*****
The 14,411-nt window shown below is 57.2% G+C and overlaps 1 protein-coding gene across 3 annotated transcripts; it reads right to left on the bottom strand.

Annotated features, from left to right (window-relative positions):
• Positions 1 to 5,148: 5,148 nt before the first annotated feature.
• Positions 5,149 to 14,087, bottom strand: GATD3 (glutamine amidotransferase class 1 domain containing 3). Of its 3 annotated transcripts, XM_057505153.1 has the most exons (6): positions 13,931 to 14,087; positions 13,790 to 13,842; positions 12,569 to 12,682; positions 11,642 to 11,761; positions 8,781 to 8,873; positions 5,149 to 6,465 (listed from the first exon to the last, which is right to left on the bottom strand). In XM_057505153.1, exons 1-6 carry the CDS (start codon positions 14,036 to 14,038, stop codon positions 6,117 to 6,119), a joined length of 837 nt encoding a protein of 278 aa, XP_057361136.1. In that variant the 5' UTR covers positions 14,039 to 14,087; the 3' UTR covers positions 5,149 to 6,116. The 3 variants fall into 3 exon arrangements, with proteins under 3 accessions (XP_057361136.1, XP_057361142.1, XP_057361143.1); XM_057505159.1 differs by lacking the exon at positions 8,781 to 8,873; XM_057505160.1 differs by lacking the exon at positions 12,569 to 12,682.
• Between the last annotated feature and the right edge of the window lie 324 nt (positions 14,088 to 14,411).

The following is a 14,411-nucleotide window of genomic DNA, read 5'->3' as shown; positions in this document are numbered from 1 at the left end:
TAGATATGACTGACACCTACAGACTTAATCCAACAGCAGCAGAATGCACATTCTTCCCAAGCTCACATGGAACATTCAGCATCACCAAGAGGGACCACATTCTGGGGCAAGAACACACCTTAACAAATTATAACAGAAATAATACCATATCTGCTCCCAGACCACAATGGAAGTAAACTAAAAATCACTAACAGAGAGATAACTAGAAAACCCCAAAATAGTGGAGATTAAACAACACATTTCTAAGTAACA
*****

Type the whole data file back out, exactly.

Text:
The 14,411-nt window shown below is 57.2% G+C and overlaps 1 protein-coding gene across 3 annotated transcripts; it reads right to left on the bottom strand.

Annotated features, from left to right (window-relative positions):
• Positions 1 to 5,148: 5,148 nt before the first annotated feature.
• Positions 5,149 to 14,087, bottom strand: GATD3 (glutamine amidotransferase class 1 domain containing 3). Of its 3 annotated transcripts, XM_057505153.1 has the most exons (6): positions 13,931 to 14,087; positions 13,790 to 13,842; positions 12,569 to 12,682; positions 11,642 to 11,761; positions 8,781 to 8,873; positions 5,149 to 6,465 (listed from the first exon to the last, which is right to left on the bottom strand). In XM_057505153.1, exons 1-6 carry the CDS (start codon positions 14,036 to 14,038, stop codon positions 6,117 to 6,119), a joined length of 837 nt encoding a protein of 278 aa, XP_057361136.1. In that variant the 5' UTR covers positions 14,039 to 14,087; the 3' UTR covers positions 5,149 to 6,116. The 3 variants fall into 3 exon arrangements, with proteins under 3 accessions (XP_057361136.1, XP_057361142.1, XP_057361143.1); XM_057505159.1 differs by lacking the exon at positions 8,781 to 8,873; XM_057505160.1 differs by lacking the exon at positions 12,569 to 12,682.
• Between the last annotated feature and the right edge of the window lie 324 nt (positions 14,088 to 14,411).

The following is a 14,411-nucleotide window of genomic DNA, read 5'->3' as shown; positions in this document are numbered from 1 at the left end:
TAGATATGACTGACACCTACAGACTTAATCCAACAGCAGCAGAATGCACATTCTTCCCAAGCTCACATGGAACATTCAGCATCACCAAGAGGGACCACATTCTGGGGCAAGAACACACCTTAACAAATTATAACAGAAATAATACCATATCTGCTCCCAGACCACAATGGAAGTAAACTAAAAATCACTAACAGAGAGATAACTAGAAAACCCCAAAATAGTGGAGATTAAACAACACATTTCTAAGTAACA